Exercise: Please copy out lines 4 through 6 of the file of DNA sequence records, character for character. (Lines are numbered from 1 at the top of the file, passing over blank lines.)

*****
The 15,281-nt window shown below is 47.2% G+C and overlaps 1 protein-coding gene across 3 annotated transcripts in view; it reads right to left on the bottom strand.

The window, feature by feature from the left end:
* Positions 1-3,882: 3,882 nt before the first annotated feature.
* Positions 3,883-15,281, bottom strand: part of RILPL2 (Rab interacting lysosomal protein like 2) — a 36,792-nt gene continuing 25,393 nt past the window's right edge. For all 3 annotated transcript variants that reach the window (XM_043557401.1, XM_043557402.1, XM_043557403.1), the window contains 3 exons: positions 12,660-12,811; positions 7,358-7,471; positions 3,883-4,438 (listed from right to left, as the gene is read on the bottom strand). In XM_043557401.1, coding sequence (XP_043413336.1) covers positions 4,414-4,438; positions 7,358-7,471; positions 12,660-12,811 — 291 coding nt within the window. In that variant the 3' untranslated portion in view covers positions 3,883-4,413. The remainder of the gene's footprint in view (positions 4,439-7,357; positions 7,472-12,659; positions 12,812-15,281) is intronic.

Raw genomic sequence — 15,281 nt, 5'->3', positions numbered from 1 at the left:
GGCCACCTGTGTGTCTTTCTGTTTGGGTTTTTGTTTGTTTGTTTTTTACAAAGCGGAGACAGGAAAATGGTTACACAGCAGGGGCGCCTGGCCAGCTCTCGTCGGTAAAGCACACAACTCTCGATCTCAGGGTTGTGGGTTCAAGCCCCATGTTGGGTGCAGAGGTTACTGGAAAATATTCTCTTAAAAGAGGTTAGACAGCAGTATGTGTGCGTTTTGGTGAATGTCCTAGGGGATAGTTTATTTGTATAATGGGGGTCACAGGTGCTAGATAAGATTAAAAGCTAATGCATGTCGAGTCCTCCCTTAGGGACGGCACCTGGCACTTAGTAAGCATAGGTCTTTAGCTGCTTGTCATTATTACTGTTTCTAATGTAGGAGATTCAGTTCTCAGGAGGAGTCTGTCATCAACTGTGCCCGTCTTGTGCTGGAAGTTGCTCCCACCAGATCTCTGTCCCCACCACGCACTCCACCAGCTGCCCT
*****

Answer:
* Positions 3,883-15,281, bottom strand: part of RILPL2 (Rab interacting lysosomal protein like 2) — a 36,792-nt gene continuing 25,393 nt past the window's right edge. For all 3 annotated transcript variants that reach the window (XM_043557401.1, XM_043557402.1, XM_043557403.1), the window contains 3 exons: positions 12,660-12,811; positions 7,358-7,471; positions 3,883-4,438 (listed from right to left, as the gene is read on the bottom strand). In XM_043557401.1, coding sequence (XP_043413336.1) covers positions 4,414-4,438; positions 7,358-7,471; positions 12,660-12,811 — 291 coding nt within the window. In that variant the 3' untranslated portion in view covers positions 3,883-4,413. The remainder of the gene's footprint in view (positions 4,439-7,357; positions 7,472-12,659; positions 12,812-15,281) is intronic.

Raw genomic sequence — 15,281 nt, 5'->3', positions numbered from 1 at the left:
GGCCACCTGTGTGTCTTTCTGTTTGGGTTTTTGTTTGTTTGTTTTTTACAAAGCGGAGACAGGAAAATGGTTACACAGCAGGGGCGCCTGGCCAGCTCTCGTCGGTAAAGCACACAACTCTCGATCTCAGGGTTGTGGGTTCAAGCCCCATGTTGGGTGCAGAGGTTACTGGAAAATATTCTCTTAAAAGAGGTTAGACAGCAGTATGTGTGCGTTTTGGTGAATGTCCTAGGGGATAGTTTATTTGTATAATGGGGGTCACAGGTGCTAGATAAGATTAAAAGCTAATGCATGTCGAGTCCTCCCTTAGGGACGGCACCTGGCACTTAGTAAGCATAGGTCTTTAGCTGCTTGTCATTATTACTGTTTCTAATGTAGGAGATTCAGTTCTCAGGAGGAGTCTGTCATCAACTGTGCCCGTCTTGTGCTGGAAGTTGCTCCCACCAGATCTCTGTCCCCACCACGCACTCCACCAGCTGCCCT